Let’s say you just bought a new electric pickup, but you want to mod it out a bit and give it a little more height so you can see the road better. Can you lift an electric truck?
In short, you can lift an electric truck, but you need to ask yourself whether you should. This necessitates a deeper exploration of the question.
Why Should You Lift an Electric Truck?
The first question to ask yourself when lifting an electric truck is what you can gain by doing so. One benefit is that lifting your truck enables you to see the road better. You can see other cars on the road, obstacles that might be in your way, weather-related impediments, and more.
The miles per gallon equivalent of electric trucks tends to run much lower than it does for gas-powered facsimiles.
This is why people buy them in the first place, although some wonder how much they’ll actually save if they need their truck to haul regular loads. If you need to haul regularly, some truck owners would actually suggest doing away with the lift.
However, those who do not need to haul oversized loads and simply want to see the road better or desire larger tires for off-roading should feel free to lift their electric truck as they see fit.
If you fall into these categories, the only issues left to worry about are whether you can afford to lift your truck, and how you should go about doing so.
Note that there’s nothing wrong with lifting your truck for purely aesthetic reasons.
For instance, the YouTube channel Bronco Nation decided to lift a Ford F-150 Lightning. In their own words, they did this because it “changes the attitude and look of the truck.” There does not need to be a practical benefit for every truck modification.
What You’ll Need to Lift Your Truck
Users on Reddit clarify the difference between the basic reason for lifting your electric truck and the overall goal of doing so. In most cases, those who wish to lift their trucks are hoping to fit on larger tires.
As a result, they can not only see farther ahead but can also achieve more ground clearance. This clearance, therefore, constitutes the actual goal. For this, you’ll need a lift kit.
If this is your first time purchasing a lift kit, then you may need a quick overview on the basics. Lift kits raise your truck’s suspension by about two to three inches, on average.
A body lift can also go up to five inches. If you want a higher lift than that, you’ll need to opt for a suspension lift instead. These can raise your truck by nine inches.
There are also a few ways to lift a truck without a lift kit, all of which should work fine on most electric pickups. For example:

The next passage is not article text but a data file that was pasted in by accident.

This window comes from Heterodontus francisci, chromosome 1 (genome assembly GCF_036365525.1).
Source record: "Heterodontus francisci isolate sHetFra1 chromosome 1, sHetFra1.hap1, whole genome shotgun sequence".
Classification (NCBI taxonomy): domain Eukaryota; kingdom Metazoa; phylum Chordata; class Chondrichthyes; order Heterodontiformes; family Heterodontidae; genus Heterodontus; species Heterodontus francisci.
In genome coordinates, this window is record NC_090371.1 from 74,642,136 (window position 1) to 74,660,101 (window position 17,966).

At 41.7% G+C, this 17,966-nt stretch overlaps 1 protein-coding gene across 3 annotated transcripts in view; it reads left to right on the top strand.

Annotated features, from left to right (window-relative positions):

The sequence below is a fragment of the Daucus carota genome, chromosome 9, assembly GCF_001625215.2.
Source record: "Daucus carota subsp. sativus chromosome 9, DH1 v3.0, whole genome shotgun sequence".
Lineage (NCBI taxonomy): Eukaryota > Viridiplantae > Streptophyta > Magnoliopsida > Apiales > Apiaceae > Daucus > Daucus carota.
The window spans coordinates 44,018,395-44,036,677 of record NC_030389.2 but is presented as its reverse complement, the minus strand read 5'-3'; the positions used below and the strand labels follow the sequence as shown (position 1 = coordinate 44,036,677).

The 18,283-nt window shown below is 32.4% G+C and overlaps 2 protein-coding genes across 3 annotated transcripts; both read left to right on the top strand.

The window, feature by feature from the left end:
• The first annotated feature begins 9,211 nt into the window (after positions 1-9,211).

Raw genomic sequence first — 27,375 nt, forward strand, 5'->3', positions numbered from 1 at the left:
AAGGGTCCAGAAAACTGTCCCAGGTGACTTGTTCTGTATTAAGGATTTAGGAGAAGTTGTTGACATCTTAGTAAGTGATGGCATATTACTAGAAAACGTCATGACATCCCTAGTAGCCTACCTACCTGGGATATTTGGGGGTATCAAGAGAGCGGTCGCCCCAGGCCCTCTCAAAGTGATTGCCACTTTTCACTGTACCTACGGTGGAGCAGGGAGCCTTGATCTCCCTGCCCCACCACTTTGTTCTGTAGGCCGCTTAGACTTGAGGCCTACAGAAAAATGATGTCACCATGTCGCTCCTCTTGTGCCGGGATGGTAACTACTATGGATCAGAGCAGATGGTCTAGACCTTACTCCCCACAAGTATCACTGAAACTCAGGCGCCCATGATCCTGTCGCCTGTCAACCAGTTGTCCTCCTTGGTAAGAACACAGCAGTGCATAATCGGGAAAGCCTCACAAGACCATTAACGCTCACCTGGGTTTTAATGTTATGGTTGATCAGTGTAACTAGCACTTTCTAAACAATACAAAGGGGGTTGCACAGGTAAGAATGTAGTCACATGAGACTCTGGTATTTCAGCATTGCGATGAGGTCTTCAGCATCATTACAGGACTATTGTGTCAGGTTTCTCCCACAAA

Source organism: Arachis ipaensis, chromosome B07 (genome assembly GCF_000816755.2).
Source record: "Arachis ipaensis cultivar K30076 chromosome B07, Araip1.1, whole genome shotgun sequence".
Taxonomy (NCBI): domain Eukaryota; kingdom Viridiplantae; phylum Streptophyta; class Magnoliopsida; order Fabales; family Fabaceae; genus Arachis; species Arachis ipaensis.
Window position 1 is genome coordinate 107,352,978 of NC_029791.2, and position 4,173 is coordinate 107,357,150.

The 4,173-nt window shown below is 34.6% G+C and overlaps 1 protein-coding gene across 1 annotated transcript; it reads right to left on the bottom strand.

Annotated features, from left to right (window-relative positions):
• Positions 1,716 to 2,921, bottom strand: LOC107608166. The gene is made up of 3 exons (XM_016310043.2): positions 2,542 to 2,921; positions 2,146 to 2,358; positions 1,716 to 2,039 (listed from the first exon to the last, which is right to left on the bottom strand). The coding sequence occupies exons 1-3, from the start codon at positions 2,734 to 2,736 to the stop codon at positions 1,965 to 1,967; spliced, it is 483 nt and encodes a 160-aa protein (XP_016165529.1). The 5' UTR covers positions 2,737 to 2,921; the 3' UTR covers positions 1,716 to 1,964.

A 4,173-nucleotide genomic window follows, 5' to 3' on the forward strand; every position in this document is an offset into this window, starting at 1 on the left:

- Coil-spring spacers can add about an inch or slightly more.
- Install longer stops on your axel housing for a few inches.
- Lengthen your OEM springs by up to six inches.
- Add arching leaves to the leaf-spring pack (if applicable) for up to three inches.
Not All Trucks Can Be Lifted Equally
An important thing to remember when lifting an electric truck is that not all trucks can be lifted equally. Notice in the bullets above that some options only apply to certain styles of manufacture. The same idea rings true when using a lift kit.
Take the Ford F-150 Lightning, for example. There are currently no lift kits available that suit it perfectly. Since the motors are mounted to the frame, Lightning owners suggest not using a body lift, as it may cause problems.
Even in the best of cases, you risk losing efficiency with a suspension lift.
That’s not to say it can’t be done, but it may take a lot of extra work. Some parts may need to be replaced, and less confident gearheads will want to outsource the work to a professional instead of doing it themselves.
Both of these factors can significantly increase cost, which is another consideration to bear in mind before deciding to lift your electric truck.
Factors That Might Influence Cost
The first factor that might affect the cost of lifting an electric truck is the method you use to do so.
Depending on the make of your truck and whether you’re using a lift kit, you might spend as little as $250 or as much as $1500 on equipment alone.
Some lift kits may even put you back ten times as much if you’re shopping for high quality.
If you’re hiring someone else to install your kit, expect to pay an average of $100 per hour spent on the installation. There are pros and cons here.
A professional may not take too long, so that’s a small charge compared to the equipment cost. However, those who’ve spent considerable money on a lift kit may wish to save a bit by putting in the hours themselves.
Anyone getting a lift kit from the manufacturer may wish to inquire about financing plans. Some manufacturers will let you pay off your kit over time. If you want a high-quality kit, then it might suit your budget better to pay anywhere from $20 to $150 a month instead of putting $15000 down upfront.
If you really want to lift your electric truck, you can find a way. Whether you have to do it yourself or outsource the work to a body shop, the first thing you should do is find forums for owners of your specific vehicle.
Others will likely have tried lifting it before, or may have insights to help you. This should help you organize your budget and form a plan.